All about the water: scuba and dehydration in the winter months

What the heck are you going to do this next week other than study, work, study, work…

Feel like puking yet? That’s what I’m here for-to tell you what to do.

I have to tell you about this place called Seabase first because it’s so freakin’ cool. This place is a natural warm spring located just 40 miles outside of Salt Lake City that some crazy divers decided to stock with tropical fish and sharks.

That’s right, sharks.

Apparently the water is salty like the Great Salt Lake’s and they have a huge facility built in which you can go scuba diving or snorkeling. Don’t worry about the sharks though-they are Nurse sharks and are kept well-fed. They don’t even eat the other fish in the pools, though they’re more than seven-feet long.

The scuba pools are big enough to fit 12 people each without getting into each other’s way. It’s really not that expensive-it costs $15 to use the facilities and $20 to rent scuba gear. They also rent snorkel gear and wetsuits for $10. Lessons are offered and there is a greenhouse built over the water where you can get in and never feel anything cooler than the water-which is always kept at a comfortable 75 to 85 degrees. You need to make reservations to go, which can be done by calling (435) 884-3874.

If submergence isn’t your bag and you prefer elevating yourself from sea level, there are some things you should know about the very real dangers of dehydration in the winter. As soon as you get outside in the winter, moisture is taken from your mouth, lungs and throat with every breath because the body has to humidify wintery, dry air in order for the lungs to be able to use it. The body’s exposure to cold weather triggers a process called cold-induced diuresis, which raises blood pressure and makes the kidneys work extra-hard to produce urine.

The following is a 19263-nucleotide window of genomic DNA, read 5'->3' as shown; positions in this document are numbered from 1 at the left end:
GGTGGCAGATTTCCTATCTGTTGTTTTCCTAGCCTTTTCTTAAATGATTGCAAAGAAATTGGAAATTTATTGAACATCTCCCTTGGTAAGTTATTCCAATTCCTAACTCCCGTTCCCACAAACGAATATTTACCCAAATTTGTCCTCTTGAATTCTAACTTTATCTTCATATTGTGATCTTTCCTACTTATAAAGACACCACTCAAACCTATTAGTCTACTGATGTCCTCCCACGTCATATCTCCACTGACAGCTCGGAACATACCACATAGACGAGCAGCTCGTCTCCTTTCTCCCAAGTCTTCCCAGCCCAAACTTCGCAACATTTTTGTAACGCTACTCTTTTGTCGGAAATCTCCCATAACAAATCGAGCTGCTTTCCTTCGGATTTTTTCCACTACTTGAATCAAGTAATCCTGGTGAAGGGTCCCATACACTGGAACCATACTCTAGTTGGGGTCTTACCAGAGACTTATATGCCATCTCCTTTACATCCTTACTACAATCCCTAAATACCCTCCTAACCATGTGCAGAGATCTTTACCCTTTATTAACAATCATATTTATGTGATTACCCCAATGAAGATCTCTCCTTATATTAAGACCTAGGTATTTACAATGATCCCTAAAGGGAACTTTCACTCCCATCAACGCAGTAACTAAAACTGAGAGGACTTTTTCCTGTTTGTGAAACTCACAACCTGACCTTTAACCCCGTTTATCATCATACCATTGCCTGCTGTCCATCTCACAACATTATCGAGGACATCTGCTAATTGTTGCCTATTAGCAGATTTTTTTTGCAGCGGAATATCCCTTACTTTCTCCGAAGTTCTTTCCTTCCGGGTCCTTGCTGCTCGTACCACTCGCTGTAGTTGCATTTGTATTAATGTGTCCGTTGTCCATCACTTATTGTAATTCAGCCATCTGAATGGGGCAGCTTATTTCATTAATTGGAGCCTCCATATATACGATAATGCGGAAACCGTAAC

Another startling statistic is that a normally attired skier exercising moderately to heavily at 32 degrees can lose four pounds of sweat in just one hour. This is 2 percent of a 200-pound man’s body weight.

Essentially, make sure to always remember that perspiring pulls liquid from the bloodstream, and if you’re not drinking enough to replenish it, the blood volume drops and the heart must pump harder to keep the diminished amount of blood circulating. This, in turn, diminishes muscle control and can make accidents happen easier.

An added risk of dehydration in the backcountry is that dehydration spurs vasoconstriction-when the body summons its reduced blood volume back into its core. This keeps the vital organs warm so you won’t die as easily, but it makes your appendages much more prone to frostbite.

So make sure you and your buddies are all drinking plenty of water-not booze, which dehydrates you and diminishes your ability to judge the opposite sex correctly-very dangerous in the wilderness, for sure.

A good technique for getting extra hydration throughout the day is to periodically fill your water bottle one-quarter full with snow. Shake it up from time to time and keep it near your body if you’re not cold. Do this every time most of the snow has melted away and you can get another half-bottle of water without worry. I’d only suggest this when you’re above the inversion level, though-you want your water to hydrate you, not to glow.

I’ll end by telling those of you not quite daring enough to brave frostbite about an event taking place on Feb. 21, from 11 a.m. to 3 p.m.

A collection of more than 9,000 different butterflies coming into the Utah Museum of Natural History on campus will be shown to the public.

Make sure to bring your nets and pocket protectors.

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